Sunday, April 7, 2013

April is Parkinson's Awareness Month...

Today, more than four million people around the world suffer from Parkinson's Disease. The disease is chronic and progressive, with symptoms ranging from tremor, stiffness, rigidity, and pain to speech and swallowing, memory loss and depression. Because of the complexity of this disease, patients and their families, as well as physicians and health care professionals, need access to the most effective care and treatment information available.

We found out last year that Dave's dad {my fil} had tested positive for Early Stages of Parkinson's. Within a few months of seeing them, we could notice a huge difference in the way he walked, stood and even talked. Dave's father and step mother moved back up to Sacramento from Arroyo Grande last week. Dave, his Brother and Sister in Law all went over to their house to help with unpacking and moving stuff around. He pulled his boys aside and told them that his Parkinson's has gotten worse, fast.

My heart hurts for not only my husband and my bil, but also my children. Dave and his brother lost their mother in 2000 from Lung Cancer and now their father. I am praying that my fil will be able to see all of his grand kids graduate high school. Right now, the life expectancy for his type of Parkinson's is 5-12 years.

My FIL has Atypical Parkinsonism. As of Right now he has one of these two forms:

Progressive Supranuclear Palsy (PSP)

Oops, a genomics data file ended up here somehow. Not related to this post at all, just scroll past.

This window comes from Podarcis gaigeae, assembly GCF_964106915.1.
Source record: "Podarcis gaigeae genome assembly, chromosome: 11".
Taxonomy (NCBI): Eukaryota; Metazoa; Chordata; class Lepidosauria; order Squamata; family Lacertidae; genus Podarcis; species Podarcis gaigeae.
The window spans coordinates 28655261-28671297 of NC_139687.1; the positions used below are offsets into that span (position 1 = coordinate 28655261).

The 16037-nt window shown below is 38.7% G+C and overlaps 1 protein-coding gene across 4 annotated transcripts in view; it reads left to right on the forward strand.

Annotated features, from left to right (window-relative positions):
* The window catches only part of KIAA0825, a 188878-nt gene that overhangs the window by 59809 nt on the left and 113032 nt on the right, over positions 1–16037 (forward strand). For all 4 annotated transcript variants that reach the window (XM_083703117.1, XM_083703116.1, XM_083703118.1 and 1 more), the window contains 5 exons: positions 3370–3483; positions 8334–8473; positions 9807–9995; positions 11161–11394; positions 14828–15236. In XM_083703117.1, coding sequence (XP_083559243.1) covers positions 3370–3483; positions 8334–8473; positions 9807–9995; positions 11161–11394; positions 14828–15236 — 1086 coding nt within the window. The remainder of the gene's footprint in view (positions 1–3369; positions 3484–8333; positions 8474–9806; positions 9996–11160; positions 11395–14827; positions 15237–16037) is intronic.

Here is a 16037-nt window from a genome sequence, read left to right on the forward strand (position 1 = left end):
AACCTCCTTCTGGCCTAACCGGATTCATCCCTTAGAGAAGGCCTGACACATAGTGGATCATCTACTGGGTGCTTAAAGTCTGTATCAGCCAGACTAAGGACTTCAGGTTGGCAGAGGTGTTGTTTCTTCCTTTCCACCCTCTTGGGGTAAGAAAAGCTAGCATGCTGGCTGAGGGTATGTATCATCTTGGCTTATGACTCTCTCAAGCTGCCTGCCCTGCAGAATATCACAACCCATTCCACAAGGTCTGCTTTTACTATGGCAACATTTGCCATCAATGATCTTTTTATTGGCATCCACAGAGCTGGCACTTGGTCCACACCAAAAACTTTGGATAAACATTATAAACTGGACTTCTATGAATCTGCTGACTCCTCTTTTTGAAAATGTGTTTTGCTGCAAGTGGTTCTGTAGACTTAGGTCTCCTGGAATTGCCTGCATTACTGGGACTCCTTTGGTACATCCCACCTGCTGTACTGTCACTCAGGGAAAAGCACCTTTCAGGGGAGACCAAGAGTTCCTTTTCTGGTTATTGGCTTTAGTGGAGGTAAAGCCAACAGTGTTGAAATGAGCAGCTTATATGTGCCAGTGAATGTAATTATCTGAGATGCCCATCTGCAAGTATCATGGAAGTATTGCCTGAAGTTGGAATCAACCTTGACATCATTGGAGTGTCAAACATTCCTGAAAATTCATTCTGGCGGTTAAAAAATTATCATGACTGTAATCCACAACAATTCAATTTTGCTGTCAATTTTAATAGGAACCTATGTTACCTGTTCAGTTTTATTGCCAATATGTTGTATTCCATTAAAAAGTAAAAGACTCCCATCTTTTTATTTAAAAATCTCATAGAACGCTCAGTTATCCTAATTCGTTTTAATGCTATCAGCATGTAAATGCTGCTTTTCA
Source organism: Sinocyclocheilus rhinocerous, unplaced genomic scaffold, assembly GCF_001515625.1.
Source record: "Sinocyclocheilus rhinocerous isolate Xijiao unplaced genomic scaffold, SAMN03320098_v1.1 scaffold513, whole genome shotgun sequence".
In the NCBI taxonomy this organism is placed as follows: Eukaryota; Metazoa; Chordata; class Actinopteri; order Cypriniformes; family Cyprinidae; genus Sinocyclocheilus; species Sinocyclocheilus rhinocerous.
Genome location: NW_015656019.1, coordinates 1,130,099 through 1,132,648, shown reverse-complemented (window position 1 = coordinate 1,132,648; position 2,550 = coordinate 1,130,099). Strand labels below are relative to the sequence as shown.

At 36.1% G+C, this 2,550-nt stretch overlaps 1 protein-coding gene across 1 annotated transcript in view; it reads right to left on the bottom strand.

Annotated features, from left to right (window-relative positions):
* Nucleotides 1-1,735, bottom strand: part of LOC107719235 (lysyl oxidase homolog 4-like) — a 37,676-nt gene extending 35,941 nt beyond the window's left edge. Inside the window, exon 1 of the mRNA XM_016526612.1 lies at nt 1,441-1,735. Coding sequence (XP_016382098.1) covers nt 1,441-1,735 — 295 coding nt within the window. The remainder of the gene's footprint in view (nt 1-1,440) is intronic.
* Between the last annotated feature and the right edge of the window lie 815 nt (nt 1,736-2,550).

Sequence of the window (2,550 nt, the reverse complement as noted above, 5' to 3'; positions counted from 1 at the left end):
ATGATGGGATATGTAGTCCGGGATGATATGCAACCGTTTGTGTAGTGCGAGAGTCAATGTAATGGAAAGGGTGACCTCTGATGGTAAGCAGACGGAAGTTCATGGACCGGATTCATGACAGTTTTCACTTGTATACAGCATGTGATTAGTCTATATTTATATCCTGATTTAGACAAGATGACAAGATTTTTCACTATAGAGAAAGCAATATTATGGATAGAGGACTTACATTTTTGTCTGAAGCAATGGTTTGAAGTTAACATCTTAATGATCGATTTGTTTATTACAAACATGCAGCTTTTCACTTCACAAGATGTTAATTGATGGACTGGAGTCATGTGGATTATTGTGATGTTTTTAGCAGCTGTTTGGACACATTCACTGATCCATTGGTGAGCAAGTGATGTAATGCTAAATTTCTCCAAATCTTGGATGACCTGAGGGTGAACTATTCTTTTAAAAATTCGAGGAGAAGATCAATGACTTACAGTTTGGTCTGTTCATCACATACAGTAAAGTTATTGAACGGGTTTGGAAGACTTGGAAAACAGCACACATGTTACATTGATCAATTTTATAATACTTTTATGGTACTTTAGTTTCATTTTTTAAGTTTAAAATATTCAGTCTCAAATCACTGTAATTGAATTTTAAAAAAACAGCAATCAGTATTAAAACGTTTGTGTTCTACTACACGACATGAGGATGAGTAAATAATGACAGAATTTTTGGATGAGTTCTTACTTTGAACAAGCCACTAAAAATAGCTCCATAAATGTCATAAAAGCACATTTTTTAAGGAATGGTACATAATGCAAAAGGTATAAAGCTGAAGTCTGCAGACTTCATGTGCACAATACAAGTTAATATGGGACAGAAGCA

• PSP is one of the more common forms of atypical Parkinsonism.
  • Symptoms of PSP usually begin after age 50 and progress more rapidly than PD.
  • These symptoms include: imbalance, frequent falls, rigidity of thetrunk, voice and swallowing changes and (eventually) eye-movement problems including the ability to move eyes up and down.
  • Dementia develops later in the disease. There is no specific treatment for PSP.
  • Dopaminergic medication treatment is often tried and may provide some benefit.
  • Other therapies such as speech therapy, physical therapy, and antidepressants are important for management of patients with PSP.
  • No laboratory/brain scan testing exists for PSP. In rare cases, some patients may have shrinking of a particular part of the brain, called the “Pons”, which can be seen on an MRI of the brain.


Multiple System Atrophy (MSA)
  • MSA is a larger term for several disorders in which one or more system in the body deteriorates.
  • Included in the category of MSA are: Shy-Drager syndrome (DSD), Striatonigral degeneration (SND) and OlivoPontoCerebellar Atrophy (OPCA).
  • The mean age of onset is in the mid-50s.
  • Symptoms include: bradykinesia, poor balance, abnormal autonomic function, rigidity, difficulty with coordination, or a combination of these features.
  • Initially, it may be difficult to distinguish MSA from Parkinson’s disease, although more rapid progression, poor response to common PD medications, and development of other symptoms in addition to Parkinsonism, may be a clue to its diagnosis.
  • No laboratory/brain scan testing exists to confirm the diagnosis of MSA.
  • Patients respond poorly to PD medications, and may require higher doses than the typical PD patient for mild to modest benefits.

April is also Parkinson's Awareness Month.

So for the whole month of April, I have Fundraisers on all three of my websites. 100% of the proceeds will be sent to the National Parkinson's Foundation in my FIL's name. If you would like to learn more about Parkinson's, click here.

If you would like to help a great cause and purchase from the fundraisers, please click here for Scentsy, Velata & Grace Adele.

Thank you!

{Source for all information}

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